Second opera at ROF (for me): Ciro in Babilonia, very early Rossini, which is considered the prototype for the following wonderful opera seria. It was a memorable evening. The score does not represent the best Rossini, of course; there is a stiffness, made of arias one after the other, and never-ending recitativi. The baroque and XVIII century paradigms result a bit too heavy, in 1812. But you can hear echoes of the following Rossini, and, to be honest, the conductor Jader Bignamini did fantastic work, with the orchestra of the Teatro Comunale, Bologna. He managed to give some depth, supporting the singers with much more than a passive accompaniment; he brought to light the beauty in the music, which naturally is there, a bit scattered around. One detail: it seems that the singer cast as the second woman lead, Argene, was not to Rossini’s liking. He said he didn’t like her voice, and she had only one good note: the central b flat. So Rossini composed an aria for her, just with that one note. A whole aria, sung just repeating the b flat. The incredible thing is that you barely notice, because the underlying orchestral part is so rich in harmonies that it makes the aria enjoyable, nonetheless.
The production is by David Livermore, from 2012, truly beautiful. Come, ye Central European blockheads, to learn how to produce an opera with an original idea, without completely twisting the plot and distorting the text, and first and foremost without distracting or ruining the music! The plot is (vaguely) based on the Old Testament, it is the story of Ciro, king of Persia, who fights against Belshazzar, king of Babylon (Baldassarre). Livermore’s idea is to adopt the aesthetics of the silent movies, D.W.Griffith’s colossal movies, in particular. So the scenery is made my projected clips of original movies, or clips showing the singers acting in the style of the silent movies. Also the direction of the singers on stage follows the same guidelines: the singers move and gesture in the theatrical, exaggerated way of the old silent movies. The result is extremely convincing. After all, it is just an ironic re-examination of the “park and bark” (as my friend Dehggial calls it) of the old days in opera: singers planting themselves in the middle of the stage, in a theatrical pose, and barking away. The wonderful black and white costumes, by Gianluca Faleschi, complete the effect. The scenery itself was projected on the background, with the scratches typical of old movies. I really liked this production!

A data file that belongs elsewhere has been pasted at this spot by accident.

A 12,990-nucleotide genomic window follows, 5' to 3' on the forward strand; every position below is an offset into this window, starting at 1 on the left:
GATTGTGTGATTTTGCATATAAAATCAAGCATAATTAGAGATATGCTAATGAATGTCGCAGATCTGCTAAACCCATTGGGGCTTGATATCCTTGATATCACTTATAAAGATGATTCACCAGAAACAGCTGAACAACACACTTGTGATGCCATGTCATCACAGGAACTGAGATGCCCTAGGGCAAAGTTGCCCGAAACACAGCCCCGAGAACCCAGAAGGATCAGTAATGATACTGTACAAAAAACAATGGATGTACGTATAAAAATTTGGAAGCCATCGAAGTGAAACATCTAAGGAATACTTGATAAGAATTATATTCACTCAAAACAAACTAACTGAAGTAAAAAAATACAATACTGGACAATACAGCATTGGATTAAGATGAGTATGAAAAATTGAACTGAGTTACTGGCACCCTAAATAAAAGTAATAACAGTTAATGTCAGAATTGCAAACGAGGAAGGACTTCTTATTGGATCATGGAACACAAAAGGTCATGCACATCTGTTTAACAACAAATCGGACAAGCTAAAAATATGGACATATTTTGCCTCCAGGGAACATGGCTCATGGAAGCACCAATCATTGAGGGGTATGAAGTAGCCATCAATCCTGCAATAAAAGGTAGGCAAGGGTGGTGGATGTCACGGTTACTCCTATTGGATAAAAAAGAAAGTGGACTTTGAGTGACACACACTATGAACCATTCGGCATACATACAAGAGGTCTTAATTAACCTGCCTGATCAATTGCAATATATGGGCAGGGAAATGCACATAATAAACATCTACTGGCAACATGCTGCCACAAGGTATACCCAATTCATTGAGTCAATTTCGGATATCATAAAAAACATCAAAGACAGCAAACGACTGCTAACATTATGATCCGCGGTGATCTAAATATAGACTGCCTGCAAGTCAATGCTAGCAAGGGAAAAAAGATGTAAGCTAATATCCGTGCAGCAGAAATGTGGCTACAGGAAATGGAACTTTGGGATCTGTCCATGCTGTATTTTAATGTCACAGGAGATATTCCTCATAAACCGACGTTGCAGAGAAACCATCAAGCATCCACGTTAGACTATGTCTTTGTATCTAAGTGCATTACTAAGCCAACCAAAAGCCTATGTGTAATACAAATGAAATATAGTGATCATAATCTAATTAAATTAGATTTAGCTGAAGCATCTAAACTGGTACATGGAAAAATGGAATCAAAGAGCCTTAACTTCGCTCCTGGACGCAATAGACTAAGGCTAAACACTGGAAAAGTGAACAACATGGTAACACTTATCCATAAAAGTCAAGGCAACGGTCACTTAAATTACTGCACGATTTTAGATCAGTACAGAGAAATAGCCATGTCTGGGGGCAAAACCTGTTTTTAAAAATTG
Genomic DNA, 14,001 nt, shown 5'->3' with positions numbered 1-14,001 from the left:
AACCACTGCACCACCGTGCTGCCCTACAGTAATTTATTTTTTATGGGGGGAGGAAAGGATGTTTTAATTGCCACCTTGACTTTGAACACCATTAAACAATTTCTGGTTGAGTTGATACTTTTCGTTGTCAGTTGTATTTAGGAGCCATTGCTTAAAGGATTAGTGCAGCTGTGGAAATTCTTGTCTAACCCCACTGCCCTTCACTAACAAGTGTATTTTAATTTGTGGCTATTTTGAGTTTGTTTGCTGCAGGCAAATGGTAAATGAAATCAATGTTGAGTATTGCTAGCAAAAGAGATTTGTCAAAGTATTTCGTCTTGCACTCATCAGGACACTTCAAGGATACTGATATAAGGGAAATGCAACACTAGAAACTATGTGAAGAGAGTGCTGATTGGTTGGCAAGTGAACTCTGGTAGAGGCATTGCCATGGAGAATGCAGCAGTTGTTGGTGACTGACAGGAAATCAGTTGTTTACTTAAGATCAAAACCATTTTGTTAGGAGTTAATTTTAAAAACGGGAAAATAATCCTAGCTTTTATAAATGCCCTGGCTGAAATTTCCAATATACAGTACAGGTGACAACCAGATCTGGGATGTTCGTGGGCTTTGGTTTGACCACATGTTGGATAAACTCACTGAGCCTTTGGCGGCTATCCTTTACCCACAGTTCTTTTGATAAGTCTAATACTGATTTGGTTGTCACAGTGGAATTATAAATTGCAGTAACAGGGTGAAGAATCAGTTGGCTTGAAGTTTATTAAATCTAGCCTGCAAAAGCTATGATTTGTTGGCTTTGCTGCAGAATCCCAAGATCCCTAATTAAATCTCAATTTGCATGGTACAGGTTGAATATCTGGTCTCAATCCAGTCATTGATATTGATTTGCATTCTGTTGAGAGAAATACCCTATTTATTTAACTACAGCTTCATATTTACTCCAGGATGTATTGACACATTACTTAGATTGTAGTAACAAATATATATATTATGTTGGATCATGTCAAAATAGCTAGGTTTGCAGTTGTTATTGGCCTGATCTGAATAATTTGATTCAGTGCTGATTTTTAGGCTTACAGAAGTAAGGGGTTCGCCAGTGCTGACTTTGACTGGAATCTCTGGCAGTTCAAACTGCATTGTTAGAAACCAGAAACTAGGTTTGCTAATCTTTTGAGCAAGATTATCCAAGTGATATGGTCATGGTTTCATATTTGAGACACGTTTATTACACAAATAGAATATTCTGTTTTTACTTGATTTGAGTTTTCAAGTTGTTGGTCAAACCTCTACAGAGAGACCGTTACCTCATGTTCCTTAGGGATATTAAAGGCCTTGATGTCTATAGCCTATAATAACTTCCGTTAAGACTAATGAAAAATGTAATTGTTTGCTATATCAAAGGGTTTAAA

The only think I didn’t like about it was the idea to put on stage also the audience of the silent movie: a group of people dressed in the 20s style, watching the “movie” and entering the stage all the time. It was a bit distracting. There was also a reference to The Purple Rose of Cairo, by Woody Allen, with a child who, from the audience, enters into the “movie” as Cambise, Ciro’s son.